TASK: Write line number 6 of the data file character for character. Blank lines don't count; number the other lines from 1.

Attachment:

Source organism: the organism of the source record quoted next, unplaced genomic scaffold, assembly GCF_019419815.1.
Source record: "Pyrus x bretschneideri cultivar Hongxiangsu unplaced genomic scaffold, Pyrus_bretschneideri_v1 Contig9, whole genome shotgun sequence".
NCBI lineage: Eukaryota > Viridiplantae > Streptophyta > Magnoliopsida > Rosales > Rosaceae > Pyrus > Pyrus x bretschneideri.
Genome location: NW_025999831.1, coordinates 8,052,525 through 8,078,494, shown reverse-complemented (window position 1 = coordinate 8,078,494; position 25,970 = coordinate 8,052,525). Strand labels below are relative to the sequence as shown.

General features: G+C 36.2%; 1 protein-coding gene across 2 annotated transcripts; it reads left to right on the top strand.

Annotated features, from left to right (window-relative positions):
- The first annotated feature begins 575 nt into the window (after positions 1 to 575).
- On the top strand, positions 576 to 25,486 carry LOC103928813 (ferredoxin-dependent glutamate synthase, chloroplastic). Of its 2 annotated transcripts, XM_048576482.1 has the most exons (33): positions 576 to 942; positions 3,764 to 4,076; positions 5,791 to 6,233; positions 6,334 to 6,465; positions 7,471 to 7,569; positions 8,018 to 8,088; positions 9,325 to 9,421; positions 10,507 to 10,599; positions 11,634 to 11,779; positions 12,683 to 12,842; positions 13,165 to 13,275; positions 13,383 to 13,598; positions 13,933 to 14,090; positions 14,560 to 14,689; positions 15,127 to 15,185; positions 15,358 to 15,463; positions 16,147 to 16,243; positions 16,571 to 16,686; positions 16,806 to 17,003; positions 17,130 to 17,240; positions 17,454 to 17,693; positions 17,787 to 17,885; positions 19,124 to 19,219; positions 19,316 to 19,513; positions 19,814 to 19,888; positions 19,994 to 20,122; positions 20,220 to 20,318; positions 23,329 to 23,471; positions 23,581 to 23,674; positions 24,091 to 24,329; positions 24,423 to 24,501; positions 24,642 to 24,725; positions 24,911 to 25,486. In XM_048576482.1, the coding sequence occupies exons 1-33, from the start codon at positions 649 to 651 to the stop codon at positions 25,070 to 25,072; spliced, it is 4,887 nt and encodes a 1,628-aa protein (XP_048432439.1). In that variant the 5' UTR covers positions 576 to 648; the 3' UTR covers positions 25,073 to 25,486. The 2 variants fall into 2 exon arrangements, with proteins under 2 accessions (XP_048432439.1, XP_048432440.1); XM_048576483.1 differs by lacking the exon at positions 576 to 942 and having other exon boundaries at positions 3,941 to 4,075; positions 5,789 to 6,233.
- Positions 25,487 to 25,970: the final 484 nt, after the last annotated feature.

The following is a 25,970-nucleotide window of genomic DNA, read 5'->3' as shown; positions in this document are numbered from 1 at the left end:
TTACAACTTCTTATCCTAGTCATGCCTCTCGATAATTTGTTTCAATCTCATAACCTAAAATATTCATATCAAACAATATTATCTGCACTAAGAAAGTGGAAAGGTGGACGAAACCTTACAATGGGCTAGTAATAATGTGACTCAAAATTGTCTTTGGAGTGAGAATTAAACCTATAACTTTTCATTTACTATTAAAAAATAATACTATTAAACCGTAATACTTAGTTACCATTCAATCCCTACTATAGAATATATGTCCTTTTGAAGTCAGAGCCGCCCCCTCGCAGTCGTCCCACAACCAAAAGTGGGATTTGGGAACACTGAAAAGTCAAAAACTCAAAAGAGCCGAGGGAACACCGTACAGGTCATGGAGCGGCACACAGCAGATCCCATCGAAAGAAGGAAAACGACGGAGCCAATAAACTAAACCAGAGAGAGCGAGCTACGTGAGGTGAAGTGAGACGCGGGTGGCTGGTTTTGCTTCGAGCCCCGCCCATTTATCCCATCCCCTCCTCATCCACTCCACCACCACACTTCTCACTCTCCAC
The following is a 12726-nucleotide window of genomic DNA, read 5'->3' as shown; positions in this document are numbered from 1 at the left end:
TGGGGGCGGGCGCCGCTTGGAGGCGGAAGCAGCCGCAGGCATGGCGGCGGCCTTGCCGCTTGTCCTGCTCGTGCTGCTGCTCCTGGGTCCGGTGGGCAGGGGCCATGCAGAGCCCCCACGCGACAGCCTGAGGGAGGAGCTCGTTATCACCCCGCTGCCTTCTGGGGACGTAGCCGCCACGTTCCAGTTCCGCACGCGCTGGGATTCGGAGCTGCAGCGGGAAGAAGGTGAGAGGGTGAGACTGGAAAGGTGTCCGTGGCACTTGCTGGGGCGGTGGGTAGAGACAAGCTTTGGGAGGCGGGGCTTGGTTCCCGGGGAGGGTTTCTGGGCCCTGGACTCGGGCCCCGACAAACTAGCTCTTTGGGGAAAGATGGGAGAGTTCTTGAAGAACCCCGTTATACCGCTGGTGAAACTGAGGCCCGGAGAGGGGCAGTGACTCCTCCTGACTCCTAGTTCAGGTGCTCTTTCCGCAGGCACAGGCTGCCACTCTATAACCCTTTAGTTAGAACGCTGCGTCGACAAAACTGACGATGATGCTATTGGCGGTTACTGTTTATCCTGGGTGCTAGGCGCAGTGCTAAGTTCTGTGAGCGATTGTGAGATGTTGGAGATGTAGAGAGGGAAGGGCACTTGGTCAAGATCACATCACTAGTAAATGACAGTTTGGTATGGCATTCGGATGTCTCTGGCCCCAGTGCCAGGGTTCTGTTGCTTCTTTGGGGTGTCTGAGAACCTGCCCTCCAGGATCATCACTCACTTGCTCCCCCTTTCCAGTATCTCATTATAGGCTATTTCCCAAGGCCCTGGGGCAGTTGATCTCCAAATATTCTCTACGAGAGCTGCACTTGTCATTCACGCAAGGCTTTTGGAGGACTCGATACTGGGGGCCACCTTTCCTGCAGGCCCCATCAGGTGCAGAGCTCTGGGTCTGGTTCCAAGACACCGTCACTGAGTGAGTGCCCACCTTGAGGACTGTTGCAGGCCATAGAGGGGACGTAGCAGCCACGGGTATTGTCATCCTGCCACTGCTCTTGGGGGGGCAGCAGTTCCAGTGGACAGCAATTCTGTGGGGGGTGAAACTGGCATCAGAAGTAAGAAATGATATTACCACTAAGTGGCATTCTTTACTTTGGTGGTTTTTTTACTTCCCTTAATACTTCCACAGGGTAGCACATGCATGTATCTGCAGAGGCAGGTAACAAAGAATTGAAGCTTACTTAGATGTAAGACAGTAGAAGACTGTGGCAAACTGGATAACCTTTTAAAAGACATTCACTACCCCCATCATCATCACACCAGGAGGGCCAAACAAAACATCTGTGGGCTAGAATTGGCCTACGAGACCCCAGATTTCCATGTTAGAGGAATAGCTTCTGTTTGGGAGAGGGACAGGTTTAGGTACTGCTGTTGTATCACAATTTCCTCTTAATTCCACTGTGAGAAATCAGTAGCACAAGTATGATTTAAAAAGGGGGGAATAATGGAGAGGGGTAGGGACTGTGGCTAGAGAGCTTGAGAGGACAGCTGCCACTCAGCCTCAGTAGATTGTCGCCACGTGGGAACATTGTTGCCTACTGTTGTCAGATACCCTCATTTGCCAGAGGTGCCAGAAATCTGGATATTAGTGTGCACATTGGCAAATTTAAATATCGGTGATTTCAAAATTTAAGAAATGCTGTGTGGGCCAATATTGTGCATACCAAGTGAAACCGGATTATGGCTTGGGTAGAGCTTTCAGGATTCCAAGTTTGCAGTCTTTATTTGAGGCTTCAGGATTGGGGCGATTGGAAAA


Annotated features, from left to right (window-relative positions):